Ultimately, what is most characteristic about this view of unity, at least from the side of the disciple, is how risky it is. Faith by definition involves risk. And that risk in this case is not simply located in the object of faith, Jesus Christ, although trusting Christ is risky business. Questions like “Is he really sent from God?” and “Is the way of the cross really the way to eternal life?” will not be fully verified “by sight” until the resurrection. But there is also another risk: the risk of being in full communion with other disciples who are themselves very deficient in many ways. Jesus insists that true faith in him also means loving his other disciples. In the upper room scene, what ultimately characterizes the Beloved Disciple is not that he had a superior understanding of Jesus and a more faithful, public allegiance to Christ crucified than all the rest—both of which are true, however! Rather, what distinguishes him, ironically, is his willingness not to be distinguished from others, but to be one with them, equal with them, as one who is loved and served by Christ. That, in John’s view, is true Christian unity. Peter stands out in the upper room as the one who, at least at first, did not want to take that risk of being regarded as equal with the rest. At least, that’s how I interpret his refusal, at first, to be washed like the rest, and his insistence that he will be a standout hero of the faith unlike the rest. Jesus’ words to him were clear! You need to be washed like the rest and you are no more courageous than the rest. Not to recognize the other disciples under the care of Jesus as equally his disciples, in spite of their deficiencies, is to deny Jesus and to sever oneself from the unity of the Church. So the great admonition of John is this: Be wary of whom you break fellowship with. It has eternal consequences. We should be more willing to risk unity with others, if there is doubt about them, than to risk division. For the unity of the church is not created by the understanding or the behavior of the disciples, but by their willingness to be under the ministry of Jesus. John would therefore counsel us to be just as wary of separating from others for the wrong reasons as of uniting with them for the wrong reasons.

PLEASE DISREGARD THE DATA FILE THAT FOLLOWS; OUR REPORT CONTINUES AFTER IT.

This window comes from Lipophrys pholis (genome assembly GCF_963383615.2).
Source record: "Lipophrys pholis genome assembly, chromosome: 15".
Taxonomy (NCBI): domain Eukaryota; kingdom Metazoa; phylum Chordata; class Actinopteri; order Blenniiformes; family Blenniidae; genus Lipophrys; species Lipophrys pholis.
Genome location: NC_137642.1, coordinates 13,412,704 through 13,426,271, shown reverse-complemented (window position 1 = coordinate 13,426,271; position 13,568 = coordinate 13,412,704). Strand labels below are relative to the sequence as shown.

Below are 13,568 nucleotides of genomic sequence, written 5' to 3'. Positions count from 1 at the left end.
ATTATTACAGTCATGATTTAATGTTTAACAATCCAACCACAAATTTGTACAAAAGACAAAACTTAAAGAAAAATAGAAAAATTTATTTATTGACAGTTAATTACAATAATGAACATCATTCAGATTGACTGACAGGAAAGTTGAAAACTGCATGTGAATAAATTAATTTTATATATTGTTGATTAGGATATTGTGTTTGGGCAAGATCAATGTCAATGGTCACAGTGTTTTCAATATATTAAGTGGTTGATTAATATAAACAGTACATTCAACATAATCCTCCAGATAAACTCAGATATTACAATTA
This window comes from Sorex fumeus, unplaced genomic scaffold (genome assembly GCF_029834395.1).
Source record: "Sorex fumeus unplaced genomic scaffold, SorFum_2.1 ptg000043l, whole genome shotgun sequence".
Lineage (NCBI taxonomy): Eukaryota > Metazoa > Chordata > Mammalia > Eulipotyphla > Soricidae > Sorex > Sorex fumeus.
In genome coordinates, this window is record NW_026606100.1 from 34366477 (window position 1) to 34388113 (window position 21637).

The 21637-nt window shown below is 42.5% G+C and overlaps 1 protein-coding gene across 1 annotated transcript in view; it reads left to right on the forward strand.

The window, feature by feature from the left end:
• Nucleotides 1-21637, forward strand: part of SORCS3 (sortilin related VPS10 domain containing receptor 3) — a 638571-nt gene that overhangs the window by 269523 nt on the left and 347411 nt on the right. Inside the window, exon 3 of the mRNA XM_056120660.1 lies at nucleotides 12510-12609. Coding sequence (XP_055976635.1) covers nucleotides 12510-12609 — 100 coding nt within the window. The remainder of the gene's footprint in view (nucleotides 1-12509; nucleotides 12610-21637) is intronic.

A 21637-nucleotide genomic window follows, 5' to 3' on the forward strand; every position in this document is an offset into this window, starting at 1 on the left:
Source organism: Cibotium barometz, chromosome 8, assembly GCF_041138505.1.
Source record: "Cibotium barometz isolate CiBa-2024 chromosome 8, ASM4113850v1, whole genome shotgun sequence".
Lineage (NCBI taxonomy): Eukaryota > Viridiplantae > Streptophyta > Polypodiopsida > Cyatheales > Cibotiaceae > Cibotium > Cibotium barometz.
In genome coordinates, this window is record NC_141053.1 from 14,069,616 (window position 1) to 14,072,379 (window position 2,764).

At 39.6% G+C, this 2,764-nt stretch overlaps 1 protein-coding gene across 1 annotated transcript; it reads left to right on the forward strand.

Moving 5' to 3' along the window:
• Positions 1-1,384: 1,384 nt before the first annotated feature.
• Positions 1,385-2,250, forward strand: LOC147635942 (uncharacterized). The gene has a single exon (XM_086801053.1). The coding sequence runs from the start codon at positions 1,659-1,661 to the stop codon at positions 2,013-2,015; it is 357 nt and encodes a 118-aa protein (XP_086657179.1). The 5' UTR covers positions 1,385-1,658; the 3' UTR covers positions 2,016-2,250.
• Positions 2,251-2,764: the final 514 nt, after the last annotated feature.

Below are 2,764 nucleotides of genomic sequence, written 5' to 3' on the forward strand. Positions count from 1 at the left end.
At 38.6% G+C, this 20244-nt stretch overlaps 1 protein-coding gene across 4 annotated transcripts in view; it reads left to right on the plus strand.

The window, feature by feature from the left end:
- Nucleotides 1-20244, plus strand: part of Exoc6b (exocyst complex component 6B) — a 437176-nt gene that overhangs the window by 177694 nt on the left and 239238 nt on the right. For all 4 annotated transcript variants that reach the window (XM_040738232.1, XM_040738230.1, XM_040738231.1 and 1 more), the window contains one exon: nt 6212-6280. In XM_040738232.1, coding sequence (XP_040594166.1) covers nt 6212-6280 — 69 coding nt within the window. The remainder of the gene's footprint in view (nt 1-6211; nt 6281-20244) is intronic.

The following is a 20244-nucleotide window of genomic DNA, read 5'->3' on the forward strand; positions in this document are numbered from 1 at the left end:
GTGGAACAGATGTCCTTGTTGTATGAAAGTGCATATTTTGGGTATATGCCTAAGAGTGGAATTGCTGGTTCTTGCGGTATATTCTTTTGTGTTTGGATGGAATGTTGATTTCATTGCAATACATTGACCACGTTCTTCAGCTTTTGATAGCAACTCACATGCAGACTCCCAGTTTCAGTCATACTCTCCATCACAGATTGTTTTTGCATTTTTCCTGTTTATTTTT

Does John envision sure and certain “signs” of this fellowship on earth? I think he does. But they are in no way dogmatic or juridical or legalist or institutional in nature, as we conventionally understand those terms. Rather, the signs are what some Christians might call “sacramental” and what John calls “spiritual.” Spiritual here does not mean non-material, but rather those things that are signs of the work of the Spirit in our midst, signs that are gateways to participation in the glory of the Father and the Son through the power of the Spirit. And there are three, it seems to me. The first is “preaching” or what John calls the church’s “speaking of what we know and testifying to what we have seen” (Jn 3:11). The second is “baptism,” which for John is not simply an initiation rite into an organization, but “new birth” into the family of God, the household of faith (Jn 3:5). The third is the Eucharist, understood not simply as a memorial meal, but the giving of himself as real food, the eating of which is a real, life-giving participation in the divine life through Christ the gate (Jn 6:54). Brown notes that John isn’t interested in how these signs were “founded” by Jesus, as were the synoptic Gospels or Paul. While taking that for granted, he is concerned by the Apostolic churches’ overemphasis on construction imagery for understanding the relationship of Christology to ecclesiology, finding that it tends to reduce the significance of these signs into mere rites to be performed. To the contrary, they are to be seen as the “gate” or the “voice” leading into a living encounter with the crucified and living Christ through the power of the Spirit. When you see these things taking place, you know the upper-room ministry of Jesus is still happening, happening to make his disciples one as the Father and the Son are one, though there may be deficiencies in these disciples’ understanding and behavior.